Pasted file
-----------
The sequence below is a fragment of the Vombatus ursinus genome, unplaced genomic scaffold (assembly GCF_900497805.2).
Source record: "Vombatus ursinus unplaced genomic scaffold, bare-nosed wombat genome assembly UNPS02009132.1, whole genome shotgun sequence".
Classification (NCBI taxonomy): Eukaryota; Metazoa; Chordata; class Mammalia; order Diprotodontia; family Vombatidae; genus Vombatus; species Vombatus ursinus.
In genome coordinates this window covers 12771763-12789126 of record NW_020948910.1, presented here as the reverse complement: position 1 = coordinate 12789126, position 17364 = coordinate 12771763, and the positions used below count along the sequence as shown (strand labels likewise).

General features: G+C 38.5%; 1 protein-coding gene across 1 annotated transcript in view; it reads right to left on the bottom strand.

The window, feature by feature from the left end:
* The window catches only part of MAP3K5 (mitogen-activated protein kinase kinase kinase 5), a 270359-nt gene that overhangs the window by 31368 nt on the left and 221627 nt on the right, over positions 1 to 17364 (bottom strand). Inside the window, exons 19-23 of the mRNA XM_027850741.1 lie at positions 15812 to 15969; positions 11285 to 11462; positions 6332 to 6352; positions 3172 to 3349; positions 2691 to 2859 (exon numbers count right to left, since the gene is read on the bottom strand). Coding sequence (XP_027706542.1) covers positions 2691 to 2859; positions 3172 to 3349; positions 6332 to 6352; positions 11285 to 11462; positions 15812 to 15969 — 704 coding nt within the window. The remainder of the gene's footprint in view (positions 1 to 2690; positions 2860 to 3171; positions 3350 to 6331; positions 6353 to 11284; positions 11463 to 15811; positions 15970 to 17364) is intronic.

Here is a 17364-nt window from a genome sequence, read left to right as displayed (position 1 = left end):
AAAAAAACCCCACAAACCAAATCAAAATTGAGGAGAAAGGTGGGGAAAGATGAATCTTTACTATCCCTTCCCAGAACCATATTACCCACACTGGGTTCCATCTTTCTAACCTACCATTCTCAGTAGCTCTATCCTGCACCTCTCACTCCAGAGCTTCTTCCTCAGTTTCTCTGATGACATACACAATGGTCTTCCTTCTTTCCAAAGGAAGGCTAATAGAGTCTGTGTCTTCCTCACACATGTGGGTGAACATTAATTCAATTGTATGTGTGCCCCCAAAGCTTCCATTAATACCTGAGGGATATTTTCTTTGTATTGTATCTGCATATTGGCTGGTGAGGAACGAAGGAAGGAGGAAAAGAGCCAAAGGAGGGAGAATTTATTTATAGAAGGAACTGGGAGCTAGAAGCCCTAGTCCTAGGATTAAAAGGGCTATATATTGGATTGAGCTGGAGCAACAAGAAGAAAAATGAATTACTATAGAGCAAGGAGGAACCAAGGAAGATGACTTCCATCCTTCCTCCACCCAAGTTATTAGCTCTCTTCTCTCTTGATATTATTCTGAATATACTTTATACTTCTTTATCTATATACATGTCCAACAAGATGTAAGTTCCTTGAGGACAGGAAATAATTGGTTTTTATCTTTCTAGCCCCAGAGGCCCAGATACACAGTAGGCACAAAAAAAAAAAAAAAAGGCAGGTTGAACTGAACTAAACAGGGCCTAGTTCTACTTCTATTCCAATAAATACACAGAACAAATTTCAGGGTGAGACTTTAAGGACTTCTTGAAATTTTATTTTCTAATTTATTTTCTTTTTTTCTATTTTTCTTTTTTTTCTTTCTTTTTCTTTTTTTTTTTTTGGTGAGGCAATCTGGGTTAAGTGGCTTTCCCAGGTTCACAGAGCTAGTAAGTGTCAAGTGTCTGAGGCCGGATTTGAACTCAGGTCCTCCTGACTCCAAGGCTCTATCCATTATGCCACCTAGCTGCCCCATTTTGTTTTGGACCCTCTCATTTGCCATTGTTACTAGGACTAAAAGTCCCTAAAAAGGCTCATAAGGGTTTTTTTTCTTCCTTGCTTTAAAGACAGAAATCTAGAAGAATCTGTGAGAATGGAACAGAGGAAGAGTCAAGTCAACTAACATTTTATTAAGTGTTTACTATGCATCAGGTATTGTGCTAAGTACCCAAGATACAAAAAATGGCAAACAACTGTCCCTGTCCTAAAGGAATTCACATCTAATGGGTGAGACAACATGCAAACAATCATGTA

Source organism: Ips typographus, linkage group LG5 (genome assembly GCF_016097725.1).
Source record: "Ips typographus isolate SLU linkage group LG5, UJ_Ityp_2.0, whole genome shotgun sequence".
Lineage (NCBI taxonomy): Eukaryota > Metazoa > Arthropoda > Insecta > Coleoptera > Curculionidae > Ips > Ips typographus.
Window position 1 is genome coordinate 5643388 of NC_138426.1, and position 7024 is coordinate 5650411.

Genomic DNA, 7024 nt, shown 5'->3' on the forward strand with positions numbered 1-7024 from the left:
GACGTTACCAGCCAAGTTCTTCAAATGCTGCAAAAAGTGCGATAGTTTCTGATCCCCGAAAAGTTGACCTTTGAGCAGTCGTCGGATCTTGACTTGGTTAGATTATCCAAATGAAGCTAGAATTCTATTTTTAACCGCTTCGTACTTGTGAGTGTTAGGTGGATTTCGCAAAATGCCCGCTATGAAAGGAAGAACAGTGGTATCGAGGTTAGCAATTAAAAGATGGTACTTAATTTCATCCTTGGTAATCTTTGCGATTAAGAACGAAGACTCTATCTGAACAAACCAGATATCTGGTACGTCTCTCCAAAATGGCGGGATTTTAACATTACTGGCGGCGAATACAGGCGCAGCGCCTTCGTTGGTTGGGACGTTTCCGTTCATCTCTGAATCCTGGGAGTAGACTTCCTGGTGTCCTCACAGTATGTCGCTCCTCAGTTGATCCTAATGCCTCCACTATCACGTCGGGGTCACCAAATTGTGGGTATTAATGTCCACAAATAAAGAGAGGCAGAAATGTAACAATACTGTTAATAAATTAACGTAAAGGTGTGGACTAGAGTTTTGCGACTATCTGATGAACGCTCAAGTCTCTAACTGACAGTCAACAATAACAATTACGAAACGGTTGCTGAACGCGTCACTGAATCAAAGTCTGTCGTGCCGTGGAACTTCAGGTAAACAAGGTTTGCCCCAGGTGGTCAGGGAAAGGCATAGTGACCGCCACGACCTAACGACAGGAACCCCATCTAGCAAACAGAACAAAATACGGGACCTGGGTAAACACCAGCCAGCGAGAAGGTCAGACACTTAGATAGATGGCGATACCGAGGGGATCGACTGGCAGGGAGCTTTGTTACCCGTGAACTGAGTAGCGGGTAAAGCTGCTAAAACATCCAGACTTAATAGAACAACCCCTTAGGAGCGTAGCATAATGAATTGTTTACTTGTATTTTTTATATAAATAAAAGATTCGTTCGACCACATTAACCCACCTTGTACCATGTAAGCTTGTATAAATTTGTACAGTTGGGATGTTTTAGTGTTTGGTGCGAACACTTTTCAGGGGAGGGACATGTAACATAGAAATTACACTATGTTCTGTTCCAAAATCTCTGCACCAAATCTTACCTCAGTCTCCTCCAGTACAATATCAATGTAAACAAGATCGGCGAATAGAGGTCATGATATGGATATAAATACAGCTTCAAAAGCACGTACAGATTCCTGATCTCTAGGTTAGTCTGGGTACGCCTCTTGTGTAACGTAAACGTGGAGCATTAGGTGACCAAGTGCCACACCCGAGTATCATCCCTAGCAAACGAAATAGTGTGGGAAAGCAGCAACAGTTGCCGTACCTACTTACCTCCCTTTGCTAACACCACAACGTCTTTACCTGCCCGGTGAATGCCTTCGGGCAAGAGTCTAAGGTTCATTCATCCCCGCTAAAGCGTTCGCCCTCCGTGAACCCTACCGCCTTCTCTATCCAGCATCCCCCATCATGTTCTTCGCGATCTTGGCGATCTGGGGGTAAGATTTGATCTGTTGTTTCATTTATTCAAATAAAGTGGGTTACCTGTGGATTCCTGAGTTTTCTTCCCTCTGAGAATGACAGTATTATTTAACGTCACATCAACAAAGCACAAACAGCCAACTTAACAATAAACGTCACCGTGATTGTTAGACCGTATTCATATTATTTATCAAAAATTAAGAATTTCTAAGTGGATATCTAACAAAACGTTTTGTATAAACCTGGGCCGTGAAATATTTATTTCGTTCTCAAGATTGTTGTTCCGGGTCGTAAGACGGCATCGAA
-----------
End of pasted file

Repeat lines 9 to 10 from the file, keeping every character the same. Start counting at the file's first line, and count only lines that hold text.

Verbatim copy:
AAAAAAACCCCACAAACCAAATCAAAATTGAGGAGAAAGGTGGGGAAAGATGAATCTTTACTATCCCTTCCCAGAACCATATTACCCACACTGGGTTCCATCTTTCTAACCTACCATTCTCAGTAGCTCTATCCTGCACCTCTCACTCCAGAGCTTCTTCCTCAGTTTCTCTGATGACATACACAATGGTCTTCCTTCTTTCCAAAGGAAGGCTAATAGAGTCTGTGTCTTCCTCACACATGTGGGTGAACATTAATTCAATTGTATGTGTGCCCCCAAAGCTTCCATTAATACCTGAGGGATATTTTCTTTGTATTGTATCTGCATATTGGCTGGTGAGGAACGAAGGAAGGAGGAAAAGAGCCAAAGGAGGGAGAATTTATTTATAGAAGGAACTGGGAGCTAGAAGCCCTAGTCCTAGGATTAAAAGGGCTATATATTGGATTGAGCTGGAGCAACAAGAAGAAAAATGAATTACTATAGAGCAAGGAGGAACCAAGGAAGATGACTTCCATCCTTCCTCCACCCAAGTTATTAGCTCTCTTCTCTCTTGATATTATTCTGAATATACTTTATACTTCTTTATCTATATACATGTCCAACAAGATGTAAGTTCCTTGAGGACAGGAAATAATTGGTTTTTATCTTTCTAGCCCCAGAGGCCCAGATACACAGTAGGCACAAAAAAAAAAAAAAAAGGCAGGTTGAACTGAACTAAACAGGGCCTAGTTCTACTTCTATTCCAATAAATACACAGAACAAATTTCAGGGTGAGACTTTAAGGACTTCTTGAAATTTTATTTTCTAATTTATTTTCTTTTTTTCTATTTTTCTTTTTTTTCTTTCTTTTTCTTTTTTTTTTTTTGGTGAGGCAATCTGGGTTAAGTGGCTTTCCCAGGTTCACAGAGCTAGTAAGTGTCAAGTGTCTGAGGCCGGATTTGAACTCAGGTCCTCCTGACTCCAAGGCTCTATCCATTATGCCACCTAGCTGCCCCATTTTGTTTTGGACCCTCTCATTTGCCATTGTTACTAGGACTAAAAGTCCCTAAAAAGGCTCATAAGGGTTTTTTTTCTTCCTTGCTTTAAAGACAGAAATCTAGAAGAATCTGTGAGAATGGAACAGAGGAAGAGTCAAGTCAACTAACATTTTATTAAGTGTTTACTATGCATCAGGTATTGTGCTAAGTACCCAAGATACAAAAAATGGCAAACAACTGTCCCTGTCCTAAAGGAATTCACATCTAATGGGTGAGACAACATGCAAACAATCATGTA

Source organism: Ips typographus, linkage group LG5 (genome assembly GCF_016097725.1).